Two workers have been injured on a Woodside vessel off Exmouth when a crane lifting a half-tonne load failed.
The July 24 incident occurred on the Ngujima-Yin oil vessel about 50km northwest of Exmouth.
According to a safety alert issued today by offshore safety regulator NOPSEMA a piping spool was being moved with chains suspended from a trolley that travels along an overhead beam when the trolley ran off the end of the beam.
NOPSEMA was notified on July 24 that one worker had suffered a leg injury and had been sent onshore for medical treatment, the regulator's spokesperson said.
Boiling Cold understands the leg of the transferred worker was pinned between the fallen piping spool and another object. It is also understood another worker was hit on the helmet by the falling chain block and knocked out.
Boiling Cold understands Woodside did not notify the regulator about the worker who was knocked out.
NOPSEMA sent inspectors to the Ngujima-Yin to investigate the incident.
Their preliminary finding is that the end stops on the beam intended to stop the trolley from falling off had unapproved modifications and were not fit for purpose. In addition, a plan to perform the lift safely was not followed.
A NOPSEMA spokesperson said the inspectors concluded that multiple system failures led to the incident, and there was an ongoing risk to the workforce.
In response, a week ago, the regulator issued Woodside a prohibition notice that banned the use of beam-and-trolley type lifting appliances on the Ngujima-Yin without the sign off by the offshore installation manager that any risk was managed.
The Ngujima-Yin incident occurred less than three weeks after two workers removing Santos' Sinbad platform near Varanus Island were nearly killed when the platform topsides above them moved uncontrollably.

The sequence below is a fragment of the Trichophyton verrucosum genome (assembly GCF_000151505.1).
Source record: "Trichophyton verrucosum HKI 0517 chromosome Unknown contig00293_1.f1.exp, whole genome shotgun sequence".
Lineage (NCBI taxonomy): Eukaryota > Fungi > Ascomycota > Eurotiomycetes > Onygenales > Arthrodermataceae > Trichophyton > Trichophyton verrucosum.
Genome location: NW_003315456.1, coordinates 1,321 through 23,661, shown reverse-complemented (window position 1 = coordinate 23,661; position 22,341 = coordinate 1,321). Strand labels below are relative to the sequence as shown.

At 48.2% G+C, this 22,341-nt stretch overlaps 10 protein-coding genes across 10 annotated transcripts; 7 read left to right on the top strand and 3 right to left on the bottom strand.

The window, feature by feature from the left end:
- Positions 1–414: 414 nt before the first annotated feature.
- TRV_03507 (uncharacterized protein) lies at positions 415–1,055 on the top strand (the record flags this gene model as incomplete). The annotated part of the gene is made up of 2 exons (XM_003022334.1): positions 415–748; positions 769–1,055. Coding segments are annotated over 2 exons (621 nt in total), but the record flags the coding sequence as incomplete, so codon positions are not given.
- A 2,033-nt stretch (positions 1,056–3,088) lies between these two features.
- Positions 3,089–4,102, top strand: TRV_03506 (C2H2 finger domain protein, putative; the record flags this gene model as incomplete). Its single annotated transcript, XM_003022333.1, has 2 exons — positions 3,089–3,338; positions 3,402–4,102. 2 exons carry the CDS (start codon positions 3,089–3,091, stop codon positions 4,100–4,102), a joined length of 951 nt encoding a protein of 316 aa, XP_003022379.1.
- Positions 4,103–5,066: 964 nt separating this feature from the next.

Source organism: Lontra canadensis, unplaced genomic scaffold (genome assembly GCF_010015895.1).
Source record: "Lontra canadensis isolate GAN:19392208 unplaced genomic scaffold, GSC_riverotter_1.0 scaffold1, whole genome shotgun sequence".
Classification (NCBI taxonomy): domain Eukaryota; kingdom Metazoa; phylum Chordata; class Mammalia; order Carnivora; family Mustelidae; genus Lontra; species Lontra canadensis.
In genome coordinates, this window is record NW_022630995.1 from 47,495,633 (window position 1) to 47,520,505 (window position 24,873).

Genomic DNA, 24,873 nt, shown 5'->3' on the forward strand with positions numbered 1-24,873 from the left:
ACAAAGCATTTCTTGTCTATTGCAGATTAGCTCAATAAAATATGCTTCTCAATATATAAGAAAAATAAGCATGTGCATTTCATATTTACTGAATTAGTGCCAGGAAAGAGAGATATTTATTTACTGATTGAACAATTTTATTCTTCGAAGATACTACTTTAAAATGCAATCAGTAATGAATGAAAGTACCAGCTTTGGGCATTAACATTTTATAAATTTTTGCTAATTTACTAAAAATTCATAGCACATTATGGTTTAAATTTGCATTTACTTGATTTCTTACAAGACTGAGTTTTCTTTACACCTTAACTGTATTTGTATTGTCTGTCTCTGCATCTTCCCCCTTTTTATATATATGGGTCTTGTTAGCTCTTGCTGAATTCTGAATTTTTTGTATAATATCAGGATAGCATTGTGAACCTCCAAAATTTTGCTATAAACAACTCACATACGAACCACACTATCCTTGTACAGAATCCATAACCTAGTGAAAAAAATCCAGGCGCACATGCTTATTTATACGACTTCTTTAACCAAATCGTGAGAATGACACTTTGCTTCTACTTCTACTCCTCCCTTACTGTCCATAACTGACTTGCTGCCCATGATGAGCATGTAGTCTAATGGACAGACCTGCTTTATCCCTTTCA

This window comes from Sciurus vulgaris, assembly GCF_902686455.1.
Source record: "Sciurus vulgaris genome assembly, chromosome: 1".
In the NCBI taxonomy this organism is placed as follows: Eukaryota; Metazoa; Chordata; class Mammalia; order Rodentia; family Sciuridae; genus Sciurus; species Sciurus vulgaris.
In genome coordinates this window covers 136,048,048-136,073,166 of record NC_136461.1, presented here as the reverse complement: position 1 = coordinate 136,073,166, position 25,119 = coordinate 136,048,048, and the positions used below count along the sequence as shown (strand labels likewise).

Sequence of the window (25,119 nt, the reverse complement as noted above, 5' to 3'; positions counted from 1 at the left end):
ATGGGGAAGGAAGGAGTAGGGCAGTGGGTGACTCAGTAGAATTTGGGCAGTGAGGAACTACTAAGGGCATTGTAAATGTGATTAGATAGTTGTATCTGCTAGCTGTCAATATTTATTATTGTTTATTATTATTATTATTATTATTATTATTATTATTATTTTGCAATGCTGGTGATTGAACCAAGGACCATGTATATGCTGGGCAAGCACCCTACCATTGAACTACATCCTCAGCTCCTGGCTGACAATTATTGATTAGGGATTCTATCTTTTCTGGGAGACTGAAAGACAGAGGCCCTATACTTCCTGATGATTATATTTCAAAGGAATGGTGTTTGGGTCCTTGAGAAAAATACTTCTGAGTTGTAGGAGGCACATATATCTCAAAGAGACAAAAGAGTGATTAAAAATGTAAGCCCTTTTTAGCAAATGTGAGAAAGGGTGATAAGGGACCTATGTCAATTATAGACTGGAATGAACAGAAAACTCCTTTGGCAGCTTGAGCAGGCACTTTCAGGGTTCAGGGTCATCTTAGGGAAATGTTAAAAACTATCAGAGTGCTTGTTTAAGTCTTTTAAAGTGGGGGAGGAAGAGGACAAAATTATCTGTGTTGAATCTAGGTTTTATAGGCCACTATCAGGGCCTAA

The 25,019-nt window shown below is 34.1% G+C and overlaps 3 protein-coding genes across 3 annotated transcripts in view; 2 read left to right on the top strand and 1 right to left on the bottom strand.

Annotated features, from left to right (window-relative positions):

Two terrifying videos made clear the danger the workers hanging on the side of the supporting monopod were in.
In just one month, four workers could have been seriously injured or killed in the waters off WA, highlighting the dangerous nature of offshore work and lifting in particular.
NOPSEMA, which regulates activities in Commonwealth waters, has been notified of numerous dangerous incidents involving lifting equipment and cranes and conducted a workshop on crane safety for the industry in July.
The Sinbad incident in State waters is additional to the ones notified to NOPSEMA.
NOPSEMA was unable to comment on the health of the workers.
Boiling Cold informed Woodside of its understanding of the incident and asked about the health of the workers, whether the company immediately reported both injuries to NOPSEMA, the cause of the incident and what it had done to prevent a recurrence,
Woodside did not respond.
The Ngujima-Yin was converted into an FPSO in 2008 to service the Vincent oil fields from a crude oil carrier built in 2000. During 2018 it was taken off station to a dockyard in Singapore for modifications to enable it to process oil from additional fields that form part of Woodside's great Enfield development.
The Greater Enfield project is operated and 60 per cent owned by Woodside. Mitsui, which operates the Waitsia gas project in the Perth Basin, owns the remaining 40 per cent.
Main image: Woodside's Ngujima-Yin FPSO (floating production storage and offloading) vessel off Exmouth, WA. Source: Screenshot of Woodside video.